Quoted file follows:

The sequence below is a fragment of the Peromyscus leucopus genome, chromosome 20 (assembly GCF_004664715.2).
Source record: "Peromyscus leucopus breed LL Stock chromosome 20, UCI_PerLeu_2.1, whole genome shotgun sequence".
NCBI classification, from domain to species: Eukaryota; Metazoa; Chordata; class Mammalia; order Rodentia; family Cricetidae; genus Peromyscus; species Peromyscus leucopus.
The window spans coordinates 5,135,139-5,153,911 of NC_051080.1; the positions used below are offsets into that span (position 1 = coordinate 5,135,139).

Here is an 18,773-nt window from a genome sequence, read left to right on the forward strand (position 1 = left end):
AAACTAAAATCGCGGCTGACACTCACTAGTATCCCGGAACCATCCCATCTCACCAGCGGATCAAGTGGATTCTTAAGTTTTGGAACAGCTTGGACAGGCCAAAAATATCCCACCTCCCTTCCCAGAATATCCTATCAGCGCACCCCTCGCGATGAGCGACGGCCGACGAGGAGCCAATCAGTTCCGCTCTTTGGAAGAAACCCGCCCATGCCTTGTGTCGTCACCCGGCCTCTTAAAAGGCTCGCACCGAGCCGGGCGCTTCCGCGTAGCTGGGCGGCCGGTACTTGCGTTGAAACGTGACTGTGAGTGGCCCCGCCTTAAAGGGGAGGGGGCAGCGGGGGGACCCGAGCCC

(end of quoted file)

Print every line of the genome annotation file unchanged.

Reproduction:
The sequence below is a fragment of the Peromyscus leucopus genome, chromosome 20 (assembly GCF_004664715.2).
Source record: "Peromyscus leucopus breed LL Stock chromosome 20, UCI_PerLeu_2.1, whole genome shotgun sequence".
NCBI classification, from domain to species: Eukaryota; Metazoa; Chordata; class Mammalia; order Rodentia; family Cricetidae; genus Peromyscus; species Peromyscus leucopus.
The window spans coordinates 5,135,139-5,153,911 of NC_051080.1; the positions used below are offsets into that span (position 1 = coordinate 5,135,139).

Here is an 18,773-nt window from a genome sequence, read left to right on the forward strand (position 1 = left end):
AAACTAAAATCGCGGCTGACACTCACTAGTATCCCGGAACCATCCCATCTCACCAGCGGATCAAGTGGATTCTTAAGTTTTGGAACAGCTTGGACAGGCCAAAAATATCCCACCTCCCTTCCCAGAATATCCTATCAGCGCACCCCTCGCGATGAGCGACGGCCGACGAGGAGCCAATCAGTTCCGCTCTTTGGAAGAAACCCGCCCATGCCTTGTGTCGTCACCCGGCCTCTTAAAAGGCTCGCACCGAGCCGGGCGCTTCCGCGTAGCTGGGCGGCCGGTACTTGCGTTGAAACGTGACTGTGAGTGGCCCCGCCTTAAAGGGGAGGGGGCAGCGGGGGGACCCGAGCCC